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The Mazda3 continues to offer something a little different in the hatchback market, skirting dullness for dynamism.
Mazda has long had a reputation for offering fun-to-drive cars that prioritise driver enjoyment over everything else. And with increasing pressures to conform to emission standards, practicality benchmarks and tech thresholds, you'd think Mazda would have thrown on the brakes of its bohemianism. Nope.
The Mazda3 hatchback is a prime example of the Japanese brand's reluctance to follow the crowd, with an engaging drive and large naturally-aspirated powertrains underpinned by one of the best-looking design languages on the market.
Each engine in the Mazda3 range is a naturally-aspirated 2.0-litre petrol unit, with both 122hp and 186hp options available. Rather confusingly, there are two slightly different flavours of petrol on offer; e-Skyactiv G and e-Skyactiv X - the latter promising to offer similar fuel-saving characteristics to that of a diesel unit.
Thanks to some fuel-efficient engineering, such as mild-hybrid tech, cylinder deactivation and the addition of compression-controlled spark ignitions, Mazda has managed to avoid downsizing and turbo-charging its engines. The result is fairly impressive fuel economy - around 45 to 55mpg across the range - and performance that requires you to wring the engine in order to get any semblance of fun out of it, which for many, is part of the appeal of naturally-aspirated units.
When compared with other family hatchbacks, the steering in the Mazda3 is slightly on the heavier side - certainly meatier than that of the Ford Focus. Combined with its lively character when tweaked off-centre, and its tendency to snap back to the 12 o'clock position after a turn, there's an urgency to it that encourages you to drive with zest. It's still not as sweet and accurate as the Focus', but it certainly exudes enjoyment.
To match its propensity for enthusiasm, the Mazda 3's ride is on the firmer side, which can send vibrations through the cabin when on scrappy tarmac, but when it comes to handling large bumps and potholes, it's surprisingly well finessed.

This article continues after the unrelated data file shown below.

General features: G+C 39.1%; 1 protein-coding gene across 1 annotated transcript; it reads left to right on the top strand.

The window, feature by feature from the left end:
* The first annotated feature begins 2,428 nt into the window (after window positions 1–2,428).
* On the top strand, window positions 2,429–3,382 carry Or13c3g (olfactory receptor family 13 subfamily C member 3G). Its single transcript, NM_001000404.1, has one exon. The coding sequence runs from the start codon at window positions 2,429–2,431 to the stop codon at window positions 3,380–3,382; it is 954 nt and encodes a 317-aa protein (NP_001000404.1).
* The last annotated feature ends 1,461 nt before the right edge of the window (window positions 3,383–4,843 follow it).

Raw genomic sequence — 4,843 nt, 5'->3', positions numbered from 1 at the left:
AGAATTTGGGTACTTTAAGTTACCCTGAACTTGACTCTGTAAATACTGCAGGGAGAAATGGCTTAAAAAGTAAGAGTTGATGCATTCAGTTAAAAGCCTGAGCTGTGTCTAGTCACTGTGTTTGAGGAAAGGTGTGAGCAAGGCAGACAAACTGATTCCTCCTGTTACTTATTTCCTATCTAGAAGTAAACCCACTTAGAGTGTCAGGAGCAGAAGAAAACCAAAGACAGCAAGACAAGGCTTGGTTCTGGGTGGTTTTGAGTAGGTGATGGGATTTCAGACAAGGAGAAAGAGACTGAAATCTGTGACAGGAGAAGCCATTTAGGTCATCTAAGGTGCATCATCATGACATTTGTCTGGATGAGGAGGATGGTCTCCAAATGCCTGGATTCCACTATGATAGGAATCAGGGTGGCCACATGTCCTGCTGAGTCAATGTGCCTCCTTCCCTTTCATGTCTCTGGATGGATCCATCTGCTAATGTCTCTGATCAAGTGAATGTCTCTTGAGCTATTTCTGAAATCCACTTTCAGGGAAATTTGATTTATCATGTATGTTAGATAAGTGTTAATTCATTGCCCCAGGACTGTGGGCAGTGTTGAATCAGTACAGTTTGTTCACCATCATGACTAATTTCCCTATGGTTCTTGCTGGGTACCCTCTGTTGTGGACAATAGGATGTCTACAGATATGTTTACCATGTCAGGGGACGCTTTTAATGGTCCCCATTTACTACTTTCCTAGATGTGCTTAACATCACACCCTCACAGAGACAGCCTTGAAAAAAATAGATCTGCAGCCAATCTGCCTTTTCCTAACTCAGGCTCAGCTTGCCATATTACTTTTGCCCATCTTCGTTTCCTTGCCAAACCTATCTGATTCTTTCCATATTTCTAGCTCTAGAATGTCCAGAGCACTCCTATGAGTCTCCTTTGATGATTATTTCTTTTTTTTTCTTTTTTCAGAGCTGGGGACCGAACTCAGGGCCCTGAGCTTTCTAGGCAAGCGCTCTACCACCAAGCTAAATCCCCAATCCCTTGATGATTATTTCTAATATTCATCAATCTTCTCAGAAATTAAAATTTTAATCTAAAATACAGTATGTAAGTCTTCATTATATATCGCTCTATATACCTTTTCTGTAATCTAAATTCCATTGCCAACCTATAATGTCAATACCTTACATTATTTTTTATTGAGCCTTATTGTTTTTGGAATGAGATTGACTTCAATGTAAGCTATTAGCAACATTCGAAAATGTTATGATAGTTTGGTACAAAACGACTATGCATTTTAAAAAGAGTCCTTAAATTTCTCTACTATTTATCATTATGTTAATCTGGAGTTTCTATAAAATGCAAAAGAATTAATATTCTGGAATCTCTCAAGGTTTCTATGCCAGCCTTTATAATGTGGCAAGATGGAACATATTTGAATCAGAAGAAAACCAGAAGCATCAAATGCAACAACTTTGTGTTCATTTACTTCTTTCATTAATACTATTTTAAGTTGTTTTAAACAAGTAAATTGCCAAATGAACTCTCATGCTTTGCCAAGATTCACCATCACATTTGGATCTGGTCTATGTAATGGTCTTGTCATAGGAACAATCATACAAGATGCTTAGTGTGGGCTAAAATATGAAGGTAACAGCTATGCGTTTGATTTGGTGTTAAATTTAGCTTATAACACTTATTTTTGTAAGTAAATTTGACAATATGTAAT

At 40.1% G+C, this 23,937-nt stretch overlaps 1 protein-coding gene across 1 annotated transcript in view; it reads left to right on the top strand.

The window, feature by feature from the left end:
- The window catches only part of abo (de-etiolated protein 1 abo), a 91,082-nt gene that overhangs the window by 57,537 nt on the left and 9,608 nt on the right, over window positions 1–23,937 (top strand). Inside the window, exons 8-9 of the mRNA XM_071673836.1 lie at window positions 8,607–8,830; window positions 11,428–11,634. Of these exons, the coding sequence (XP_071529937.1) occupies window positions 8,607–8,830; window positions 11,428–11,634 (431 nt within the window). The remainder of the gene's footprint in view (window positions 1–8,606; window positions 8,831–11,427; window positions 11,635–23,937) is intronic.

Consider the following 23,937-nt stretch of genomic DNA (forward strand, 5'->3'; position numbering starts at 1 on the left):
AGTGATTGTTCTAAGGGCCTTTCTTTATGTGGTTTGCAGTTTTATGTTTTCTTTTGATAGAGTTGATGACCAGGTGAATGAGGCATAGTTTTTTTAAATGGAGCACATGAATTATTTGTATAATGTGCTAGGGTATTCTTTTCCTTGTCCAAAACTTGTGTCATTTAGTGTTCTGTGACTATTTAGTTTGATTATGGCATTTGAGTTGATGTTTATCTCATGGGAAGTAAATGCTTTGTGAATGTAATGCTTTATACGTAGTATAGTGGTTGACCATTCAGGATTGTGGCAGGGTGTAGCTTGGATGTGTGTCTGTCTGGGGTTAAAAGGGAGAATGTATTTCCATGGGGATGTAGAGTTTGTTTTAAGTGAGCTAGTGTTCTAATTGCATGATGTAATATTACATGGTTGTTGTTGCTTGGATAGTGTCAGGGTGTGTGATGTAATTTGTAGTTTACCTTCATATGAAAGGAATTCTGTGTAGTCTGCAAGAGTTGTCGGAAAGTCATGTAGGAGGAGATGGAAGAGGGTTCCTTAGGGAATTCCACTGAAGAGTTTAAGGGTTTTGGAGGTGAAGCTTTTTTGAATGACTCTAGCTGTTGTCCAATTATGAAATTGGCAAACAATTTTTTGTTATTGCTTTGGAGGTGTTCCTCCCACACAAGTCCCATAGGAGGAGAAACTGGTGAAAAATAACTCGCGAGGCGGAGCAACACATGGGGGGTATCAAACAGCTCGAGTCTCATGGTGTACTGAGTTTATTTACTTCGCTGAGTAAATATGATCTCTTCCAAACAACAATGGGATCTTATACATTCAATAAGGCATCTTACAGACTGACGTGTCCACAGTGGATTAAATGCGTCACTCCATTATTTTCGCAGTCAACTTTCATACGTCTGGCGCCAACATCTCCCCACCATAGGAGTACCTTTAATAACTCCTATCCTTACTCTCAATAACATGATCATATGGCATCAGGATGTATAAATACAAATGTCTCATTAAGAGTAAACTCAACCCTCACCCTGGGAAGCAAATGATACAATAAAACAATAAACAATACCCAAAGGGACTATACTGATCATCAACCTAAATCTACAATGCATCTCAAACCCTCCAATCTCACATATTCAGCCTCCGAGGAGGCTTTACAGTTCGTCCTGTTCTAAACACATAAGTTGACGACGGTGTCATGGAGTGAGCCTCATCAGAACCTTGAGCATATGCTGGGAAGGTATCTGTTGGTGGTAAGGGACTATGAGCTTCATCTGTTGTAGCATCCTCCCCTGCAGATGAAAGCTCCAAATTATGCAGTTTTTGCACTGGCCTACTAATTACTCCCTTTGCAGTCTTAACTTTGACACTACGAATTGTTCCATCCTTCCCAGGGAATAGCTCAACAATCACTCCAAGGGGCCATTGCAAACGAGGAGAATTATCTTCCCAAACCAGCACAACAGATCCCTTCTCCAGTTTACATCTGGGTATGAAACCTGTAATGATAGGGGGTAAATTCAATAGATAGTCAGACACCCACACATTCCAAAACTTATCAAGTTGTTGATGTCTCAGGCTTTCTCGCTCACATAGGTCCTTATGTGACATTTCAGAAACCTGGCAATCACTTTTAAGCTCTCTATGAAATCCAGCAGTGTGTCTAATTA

The Mazda3's biggest badge of honour with regards to its drive, however, is its six-speed manual gearbox. With a clunky, mechanical feel and short throw, it's reminiscent of the Mazda MX-5's excellent transmission. This best in-class gearbox physically and mentally engages you in the drive and perfectly epitomises the Mazda 3's credo. There is also an automatic available - but we'd recommend the manual, hands down.
At a glance, the Mazda3's cabin looks a little bland and bare, with very few buttons and toggles, and a lot of black trim. We'd argue that it belongs in the clean-cut and minimalist column, however, as its simplistic layout, up-market build, slick rotary dial, undemanding infotainment system and superb driving position emit an overall sense of ease and comfort.
Standard kit across the range is pretty impressive too, with an 8.8in infotainment screen, satnav, Android Auto, Apple Carplay, DAB radio, a colour head-up display and adaptive cruise all thrown in.
The main area where the Mazda3 undeniably lacks, however, is practicality - thanks in part to its concept-like exterior design. Head and leg room in the rear seats is okay for smaller, sub six-foot adults, but anyone over that is going to struggle. The large transmission hump in the floor also makes moving around - and life as a middle passenger - pretty difficult.
Things aren't much better in the boot either. While on paper its 351-litre boot isn't bad - although it is still smaller than the Ford Focus and Volkswagen Golf - its narrow opening and high load lip make shopping trips a little awkward. Still, the seats fold down nice and flat, and the overall shape of the boot is easy to work with.